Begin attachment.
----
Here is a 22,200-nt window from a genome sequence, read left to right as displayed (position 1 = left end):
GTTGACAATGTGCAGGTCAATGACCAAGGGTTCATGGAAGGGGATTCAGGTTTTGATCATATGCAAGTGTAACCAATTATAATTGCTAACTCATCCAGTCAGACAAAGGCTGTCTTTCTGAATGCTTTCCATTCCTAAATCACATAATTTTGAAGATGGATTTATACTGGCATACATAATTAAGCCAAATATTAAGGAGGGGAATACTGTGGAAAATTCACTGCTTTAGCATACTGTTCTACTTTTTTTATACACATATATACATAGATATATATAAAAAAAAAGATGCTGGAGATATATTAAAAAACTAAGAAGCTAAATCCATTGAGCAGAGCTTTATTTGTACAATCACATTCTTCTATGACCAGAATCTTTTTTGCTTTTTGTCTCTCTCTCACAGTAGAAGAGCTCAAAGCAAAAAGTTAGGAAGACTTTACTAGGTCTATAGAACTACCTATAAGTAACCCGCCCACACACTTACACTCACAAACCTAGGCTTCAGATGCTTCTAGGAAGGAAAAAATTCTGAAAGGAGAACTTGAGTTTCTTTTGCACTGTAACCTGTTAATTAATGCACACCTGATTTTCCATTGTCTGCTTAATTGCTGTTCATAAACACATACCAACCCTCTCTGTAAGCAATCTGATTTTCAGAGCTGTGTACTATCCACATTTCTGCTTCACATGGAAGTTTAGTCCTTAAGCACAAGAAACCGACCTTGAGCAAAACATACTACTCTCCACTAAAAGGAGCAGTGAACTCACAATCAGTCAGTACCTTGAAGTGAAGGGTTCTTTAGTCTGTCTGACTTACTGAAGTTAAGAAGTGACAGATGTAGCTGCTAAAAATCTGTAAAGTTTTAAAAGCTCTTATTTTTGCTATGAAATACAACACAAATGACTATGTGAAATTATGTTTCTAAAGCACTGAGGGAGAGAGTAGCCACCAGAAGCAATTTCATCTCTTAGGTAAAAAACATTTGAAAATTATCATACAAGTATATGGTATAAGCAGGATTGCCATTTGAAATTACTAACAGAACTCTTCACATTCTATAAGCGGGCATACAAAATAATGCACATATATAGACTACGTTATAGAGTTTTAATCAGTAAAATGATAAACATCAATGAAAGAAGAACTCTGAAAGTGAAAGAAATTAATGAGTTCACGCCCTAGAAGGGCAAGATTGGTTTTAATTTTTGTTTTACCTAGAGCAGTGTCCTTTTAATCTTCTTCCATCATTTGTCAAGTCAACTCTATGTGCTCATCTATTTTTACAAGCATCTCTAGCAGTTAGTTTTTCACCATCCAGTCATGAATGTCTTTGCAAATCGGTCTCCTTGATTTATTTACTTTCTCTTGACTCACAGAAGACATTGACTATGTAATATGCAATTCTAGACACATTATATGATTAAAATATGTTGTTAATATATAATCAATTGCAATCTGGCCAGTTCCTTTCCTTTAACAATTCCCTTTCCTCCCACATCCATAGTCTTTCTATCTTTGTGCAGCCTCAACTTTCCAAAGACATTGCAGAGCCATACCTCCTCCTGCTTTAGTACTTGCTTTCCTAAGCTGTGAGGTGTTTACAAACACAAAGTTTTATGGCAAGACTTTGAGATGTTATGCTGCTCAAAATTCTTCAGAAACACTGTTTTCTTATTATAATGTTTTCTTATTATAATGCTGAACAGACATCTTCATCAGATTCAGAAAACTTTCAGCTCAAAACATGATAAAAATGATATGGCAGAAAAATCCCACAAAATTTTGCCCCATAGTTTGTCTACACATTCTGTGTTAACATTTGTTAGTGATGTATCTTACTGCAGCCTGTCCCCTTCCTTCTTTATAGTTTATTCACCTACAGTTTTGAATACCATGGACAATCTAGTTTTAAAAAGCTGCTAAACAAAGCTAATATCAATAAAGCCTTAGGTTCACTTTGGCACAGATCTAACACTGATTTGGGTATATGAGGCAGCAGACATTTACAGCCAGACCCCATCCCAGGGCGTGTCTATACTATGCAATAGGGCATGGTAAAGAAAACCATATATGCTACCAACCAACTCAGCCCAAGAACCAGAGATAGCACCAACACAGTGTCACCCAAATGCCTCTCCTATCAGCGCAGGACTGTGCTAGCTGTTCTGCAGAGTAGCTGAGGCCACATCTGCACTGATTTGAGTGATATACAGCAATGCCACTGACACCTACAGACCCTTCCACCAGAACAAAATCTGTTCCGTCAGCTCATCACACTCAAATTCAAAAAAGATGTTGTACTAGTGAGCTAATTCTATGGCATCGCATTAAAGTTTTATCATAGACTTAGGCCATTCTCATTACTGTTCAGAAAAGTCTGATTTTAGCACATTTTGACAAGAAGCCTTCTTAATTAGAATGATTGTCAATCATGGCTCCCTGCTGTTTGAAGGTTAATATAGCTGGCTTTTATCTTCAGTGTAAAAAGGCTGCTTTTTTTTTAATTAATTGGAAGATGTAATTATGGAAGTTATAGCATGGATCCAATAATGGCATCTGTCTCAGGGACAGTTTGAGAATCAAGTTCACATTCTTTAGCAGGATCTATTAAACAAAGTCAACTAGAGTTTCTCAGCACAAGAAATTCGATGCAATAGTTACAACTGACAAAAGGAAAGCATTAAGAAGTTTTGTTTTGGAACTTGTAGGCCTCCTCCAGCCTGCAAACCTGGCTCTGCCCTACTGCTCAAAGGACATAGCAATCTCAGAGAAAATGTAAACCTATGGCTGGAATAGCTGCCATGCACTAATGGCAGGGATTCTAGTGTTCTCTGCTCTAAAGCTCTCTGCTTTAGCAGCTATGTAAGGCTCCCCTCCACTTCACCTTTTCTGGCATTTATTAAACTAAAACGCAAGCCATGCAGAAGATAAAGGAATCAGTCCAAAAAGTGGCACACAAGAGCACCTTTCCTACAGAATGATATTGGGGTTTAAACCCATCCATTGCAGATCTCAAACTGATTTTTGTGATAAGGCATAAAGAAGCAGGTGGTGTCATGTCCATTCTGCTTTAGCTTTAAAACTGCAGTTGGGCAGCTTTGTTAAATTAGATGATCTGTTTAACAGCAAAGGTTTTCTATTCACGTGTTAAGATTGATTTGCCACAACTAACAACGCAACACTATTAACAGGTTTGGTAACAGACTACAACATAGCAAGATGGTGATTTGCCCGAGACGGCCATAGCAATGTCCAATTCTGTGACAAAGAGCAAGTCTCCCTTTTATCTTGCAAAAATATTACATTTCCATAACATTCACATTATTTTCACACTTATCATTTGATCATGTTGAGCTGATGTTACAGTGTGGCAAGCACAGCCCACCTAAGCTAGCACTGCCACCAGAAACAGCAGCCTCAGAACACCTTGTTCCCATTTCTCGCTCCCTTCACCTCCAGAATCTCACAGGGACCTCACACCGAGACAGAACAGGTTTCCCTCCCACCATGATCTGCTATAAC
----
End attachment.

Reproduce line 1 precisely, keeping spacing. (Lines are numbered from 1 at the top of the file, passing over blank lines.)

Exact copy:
Here is a 22,200-nt window from a genome sequence, read left to right as displayed (position 1 = left end):